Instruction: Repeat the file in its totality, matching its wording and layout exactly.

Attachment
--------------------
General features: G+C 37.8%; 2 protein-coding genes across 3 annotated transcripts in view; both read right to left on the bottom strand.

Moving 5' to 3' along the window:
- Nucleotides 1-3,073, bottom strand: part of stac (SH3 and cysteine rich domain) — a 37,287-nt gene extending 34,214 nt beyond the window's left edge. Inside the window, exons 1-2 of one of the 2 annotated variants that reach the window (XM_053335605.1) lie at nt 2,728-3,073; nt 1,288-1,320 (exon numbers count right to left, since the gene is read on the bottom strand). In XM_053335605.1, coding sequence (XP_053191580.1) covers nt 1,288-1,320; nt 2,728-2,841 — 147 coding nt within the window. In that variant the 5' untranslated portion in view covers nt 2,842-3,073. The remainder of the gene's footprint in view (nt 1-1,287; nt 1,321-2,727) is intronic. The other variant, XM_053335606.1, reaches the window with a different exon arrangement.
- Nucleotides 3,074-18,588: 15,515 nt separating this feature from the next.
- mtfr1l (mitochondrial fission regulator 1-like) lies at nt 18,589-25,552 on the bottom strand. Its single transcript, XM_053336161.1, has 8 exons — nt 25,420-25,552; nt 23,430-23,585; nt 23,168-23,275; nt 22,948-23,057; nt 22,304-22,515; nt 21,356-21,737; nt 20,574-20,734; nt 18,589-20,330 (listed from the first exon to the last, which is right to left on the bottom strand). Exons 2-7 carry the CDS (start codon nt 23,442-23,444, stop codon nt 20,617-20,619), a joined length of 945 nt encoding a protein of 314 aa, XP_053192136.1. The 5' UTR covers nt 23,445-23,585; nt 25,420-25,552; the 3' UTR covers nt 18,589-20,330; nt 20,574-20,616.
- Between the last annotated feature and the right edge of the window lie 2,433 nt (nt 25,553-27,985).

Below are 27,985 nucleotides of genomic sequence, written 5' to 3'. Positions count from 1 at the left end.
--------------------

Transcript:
General features: G+C 37.8%; 2 protein-coding genes across 3 annotated transcripts in view; both read right to left on the bottom strand.

Moving 5' to 3' along the window:
- Nucleotides 1-3,073, bottom strand: part of stac (SH3 and cysteine rich domain) — a 37,287-nt gene extending 34,214 nt beyond the window's left edge. Inside the window, exons 1-2 of one of the 2 annotated variants that reach the window (XM_053335605.1) lie at nt 2,728-3,073; nt 1,288-1,320 (exon numbers count right to left, since the gene is read on the bottom strand). In XM_053335605.1, coding sequence (XP_053191580.1) covers nt 1,288-1,320; nt 2,728-2,841 — 147 coding nt within the window. In that variant the 5' untranslated portion in view covers nt 2,842-3,073. The remainder of the gene's footprint in view (nt 1-1,287; nt 1,321-2,727) is intronic. The other variant, XM_053335606.1, reaches the window with a different exon arrangement.
- Nucleotides 3,074-18,588: 15,515 nt separating this feature from the next.
- mtfr1l (mitochondrial fission regulator 1-like) lies at nt 18,589-25,552 on the bottom strand. Its single transcript, XM_053336161.1, has 8 exons — nt 25,420-25,552; nt 23,430-23,585; nt 23,168-23,275; nt 22,948-23,057; nt 22,304-22,515; nt 21,356-21,737; nt 20,574-20,734; nt 18,589-20,330 (listed from the first exon to the last, which is right to left on the bottom strand). Exons 2-7 carry the CDS (start codon nt 23,442-23,444, stop codon nt 20,617-20,619), a joined length of 945 nt encoding a protein of 314 aa, XP_053192136.1. The 5' UTR covers nt 23,445-23,585; nt 25,420-25,552; the 3' UTR covers nt 18,589-20,330; nt 20,574-20,616.
- Between the last annotated feature and the right edge of the window lie 2,433 nt (nt 25,553-27,985).

Below are 27,985 nucleotides of genomic sequence, written 5' to 3'. Positions count from 1 at the left end.